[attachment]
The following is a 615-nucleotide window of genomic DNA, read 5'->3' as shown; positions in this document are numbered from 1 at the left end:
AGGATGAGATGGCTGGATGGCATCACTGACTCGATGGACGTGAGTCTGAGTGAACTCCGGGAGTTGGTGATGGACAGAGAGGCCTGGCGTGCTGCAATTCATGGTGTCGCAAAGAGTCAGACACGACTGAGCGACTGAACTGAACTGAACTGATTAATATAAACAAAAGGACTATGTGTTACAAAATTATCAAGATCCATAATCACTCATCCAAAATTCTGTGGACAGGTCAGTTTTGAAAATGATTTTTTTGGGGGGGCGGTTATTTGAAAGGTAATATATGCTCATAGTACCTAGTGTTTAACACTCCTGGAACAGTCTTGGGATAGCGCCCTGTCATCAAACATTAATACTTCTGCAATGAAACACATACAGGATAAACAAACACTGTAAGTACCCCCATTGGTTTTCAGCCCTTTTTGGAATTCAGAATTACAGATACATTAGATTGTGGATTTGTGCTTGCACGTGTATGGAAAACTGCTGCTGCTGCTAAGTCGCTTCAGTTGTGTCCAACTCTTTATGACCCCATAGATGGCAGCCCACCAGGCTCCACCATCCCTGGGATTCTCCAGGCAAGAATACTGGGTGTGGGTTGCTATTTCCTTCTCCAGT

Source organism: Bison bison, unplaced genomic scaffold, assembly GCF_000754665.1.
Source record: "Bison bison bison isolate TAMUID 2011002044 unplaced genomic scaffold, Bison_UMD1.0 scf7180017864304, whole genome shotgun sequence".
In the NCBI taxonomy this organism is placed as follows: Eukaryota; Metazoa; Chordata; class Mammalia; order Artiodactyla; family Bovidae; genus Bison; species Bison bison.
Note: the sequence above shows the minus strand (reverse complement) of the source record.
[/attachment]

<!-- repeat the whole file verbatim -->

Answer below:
The following is a 615-nucleotide window of genomic DNA, read 5'->3' as shown; positions in this document are numbered from 1 at the left end:
AGGATGAGATGGCTGGATGGCATCACTGACTCGATGGACGTGAGTCTGAGTGAACTCCGGGAGTTGGTGATGGACAGAGAGGCCTGGCGTGCTGCAATTCATGGTGTCGCAAAGAGTCAGACACGACTGAGCGACTGAACTGAACTGAACTGATTAATATAAACAAAAGGACTATGTGTTACAAAATTATCAAGATCCATAATCACTCATCCAAAATTCTGTGGACAGGTCAGTTTTGAAAATGATTTTTTTGGGGGGGCGGTTATTTGAAAGGTAATATATGCTCATAGTACCTAGTGTTTAACACTCCTGGAACAGTCTTGGGATAGCGCCCTGTCATCAAACATTAATACTTCTGCAATGAAACACATACAGGATAAACAAACACTGTAAGTACCCCCATTGGTTTTCAGCCCTTTTTGGAATTCAGAATTACAGATACATTAGATTGTGGATTTGTGCTTGCACGTGTATGGAAAACTGCTGCTGCTGCTAAGTCGCTTCAGTTGTGTCCAACTCTTTATGACCCCATAGATGGCAGCCCACCAGGCTCCACCATCCCTGGGATTCTCCAGGCAAGAATACTGGGTGTGGGTTGCTATTTCCTTCTCCAGT

Source organism: Bison bison, unplaced genomic scaffold, assembly GCF_000754665.1.
Source record: "Bison bison bison isolate TAMUID 2011002044 unplaced genomic scaffold, Bison_UMD1.0 scf7180017864304, whole genome shotgun sequence".
In the NCBI taxonomy this organism is placed as follows: Eukaryota; Metazoa; Chordata; class Mammalia; order Artiodactyla; family Bovidae; genus Bison; species Bison bison.
Note: the sequence above shows the minus strand (reverse complement) of the source record.